Down in Hollywood

by David Perlmutter

I know now that I should have listened to my mother and sister and stayed away from Hollywood. There’s a reason why good dogs, like we supposedly are, don’t venture into that part of town anymore. That’s where the ‘toons hang out, especially in the evenings, and you don’t want to be hanging out with them if you’re not one of them, ‘cause they’ll do something fierce to you.

Ever since the human beings disappeared in 2100, we dogs have been trying to live in peace with the ‘toons, since we were both the victims of human cupidity and stupidity and of their prejudice as well. But no dice. Even though there are some animated dogs in among the ‘toons, they don’t want anything to do with us, and so it’s a lot harder for us together than we would like.

But I can’t really explain the situation to you without you being aware of all the facts, so I’ll have to tell you the whole story.

It started innocently enough when my friend advised me of this supposedly “awesome” party being held at a ‘toon club that evening located at Hollywood and Vine, right in the center of town. Being that we lived in peaceful, suburban Burbank, and therefore would have to commute a singularly long way to get to the party in the first place, I was initially opposed to the idea.

I have an intelligence, higher than that of most of my friends, stemming from my border collie genes. The trouble is that Wendy, my whippet chum, is very persistent, not to mention physically fast, and so, after much prodding, I was finally persuaded that it was in my best interests to come to the party.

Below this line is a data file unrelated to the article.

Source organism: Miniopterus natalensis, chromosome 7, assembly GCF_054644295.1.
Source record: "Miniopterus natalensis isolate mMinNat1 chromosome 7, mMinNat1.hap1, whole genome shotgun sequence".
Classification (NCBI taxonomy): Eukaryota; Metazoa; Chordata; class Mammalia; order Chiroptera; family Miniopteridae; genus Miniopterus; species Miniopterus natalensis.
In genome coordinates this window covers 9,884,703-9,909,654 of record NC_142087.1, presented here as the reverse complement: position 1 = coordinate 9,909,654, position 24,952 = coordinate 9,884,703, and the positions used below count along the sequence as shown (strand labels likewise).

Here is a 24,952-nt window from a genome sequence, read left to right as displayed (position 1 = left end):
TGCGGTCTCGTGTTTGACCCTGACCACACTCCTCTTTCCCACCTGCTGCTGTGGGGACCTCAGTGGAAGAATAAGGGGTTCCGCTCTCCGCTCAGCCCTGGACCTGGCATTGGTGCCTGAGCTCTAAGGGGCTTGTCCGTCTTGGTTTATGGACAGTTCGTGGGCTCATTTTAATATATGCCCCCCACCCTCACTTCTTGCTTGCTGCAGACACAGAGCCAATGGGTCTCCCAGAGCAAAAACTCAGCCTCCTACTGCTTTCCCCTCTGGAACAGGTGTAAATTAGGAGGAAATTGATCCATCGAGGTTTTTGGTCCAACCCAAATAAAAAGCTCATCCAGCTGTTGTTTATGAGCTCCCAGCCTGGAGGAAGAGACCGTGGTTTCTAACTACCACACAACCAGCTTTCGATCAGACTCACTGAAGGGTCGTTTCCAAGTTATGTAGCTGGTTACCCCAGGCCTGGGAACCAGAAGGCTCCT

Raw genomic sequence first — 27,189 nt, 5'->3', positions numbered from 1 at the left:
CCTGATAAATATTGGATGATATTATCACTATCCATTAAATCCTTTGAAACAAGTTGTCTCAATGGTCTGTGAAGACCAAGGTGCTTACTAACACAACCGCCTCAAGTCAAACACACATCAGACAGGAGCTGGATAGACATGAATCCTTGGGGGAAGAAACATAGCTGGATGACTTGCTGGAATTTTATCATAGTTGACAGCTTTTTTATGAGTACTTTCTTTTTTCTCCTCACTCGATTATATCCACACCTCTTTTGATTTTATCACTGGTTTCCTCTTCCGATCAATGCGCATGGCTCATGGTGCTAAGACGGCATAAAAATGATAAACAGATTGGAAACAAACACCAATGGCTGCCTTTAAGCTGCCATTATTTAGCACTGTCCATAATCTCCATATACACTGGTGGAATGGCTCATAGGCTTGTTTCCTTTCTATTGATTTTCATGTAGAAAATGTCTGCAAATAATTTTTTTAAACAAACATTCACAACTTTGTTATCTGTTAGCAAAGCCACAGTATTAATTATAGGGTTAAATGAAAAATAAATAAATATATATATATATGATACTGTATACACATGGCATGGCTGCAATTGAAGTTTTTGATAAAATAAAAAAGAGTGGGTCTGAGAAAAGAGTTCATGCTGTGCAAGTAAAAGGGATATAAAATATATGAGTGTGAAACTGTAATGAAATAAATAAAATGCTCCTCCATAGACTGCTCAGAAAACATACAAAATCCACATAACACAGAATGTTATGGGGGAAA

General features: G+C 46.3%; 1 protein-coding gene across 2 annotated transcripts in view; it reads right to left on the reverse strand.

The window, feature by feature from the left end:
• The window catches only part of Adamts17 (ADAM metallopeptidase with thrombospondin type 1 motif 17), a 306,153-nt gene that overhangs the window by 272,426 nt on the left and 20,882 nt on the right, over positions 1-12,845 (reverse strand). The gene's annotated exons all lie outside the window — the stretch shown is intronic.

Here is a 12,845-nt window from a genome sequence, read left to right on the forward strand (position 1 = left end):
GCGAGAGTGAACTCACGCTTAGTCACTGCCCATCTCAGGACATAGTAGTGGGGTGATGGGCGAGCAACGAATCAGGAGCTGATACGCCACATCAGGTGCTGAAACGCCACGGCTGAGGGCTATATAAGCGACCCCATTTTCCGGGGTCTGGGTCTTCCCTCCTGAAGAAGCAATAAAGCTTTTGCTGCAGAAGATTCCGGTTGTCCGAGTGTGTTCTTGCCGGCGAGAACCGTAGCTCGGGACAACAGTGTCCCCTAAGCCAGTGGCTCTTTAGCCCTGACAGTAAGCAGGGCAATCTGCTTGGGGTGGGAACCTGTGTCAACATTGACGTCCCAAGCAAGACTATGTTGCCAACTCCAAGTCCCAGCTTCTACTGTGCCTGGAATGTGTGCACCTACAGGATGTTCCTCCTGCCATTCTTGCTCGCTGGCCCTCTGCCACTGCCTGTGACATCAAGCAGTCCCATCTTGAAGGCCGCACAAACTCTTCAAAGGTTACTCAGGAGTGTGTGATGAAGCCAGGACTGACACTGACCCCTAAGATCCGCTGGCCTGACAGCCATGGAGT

Particularly when she announced that we had best go to the party or kiss our friendship goodbye. Not wanting that, I immediately acquiesced, although part of me now wishes I hadn’t.

So it was that I, in my robin’s-egg-blue tuxedo, and she, in the red dress that contrasted so vividly with her white fur, were travelling down the freeway from Burbank into the center of town. I was driving my motorcycle, with safety gear and all, for protection, while she reclined somewhat languidly in the sidecar.

After managing to negotiate the complicated spheres of traffic, still an issue in spite of the fact that the automobile was now as dead as the human race, we reached the Hollywood and Vine establishment just after things had begun to get started. However, somewhat bothered by the noise emerging from the club, I stood still rather than moving inwards like Wendy wanted, much to her shock and dismay.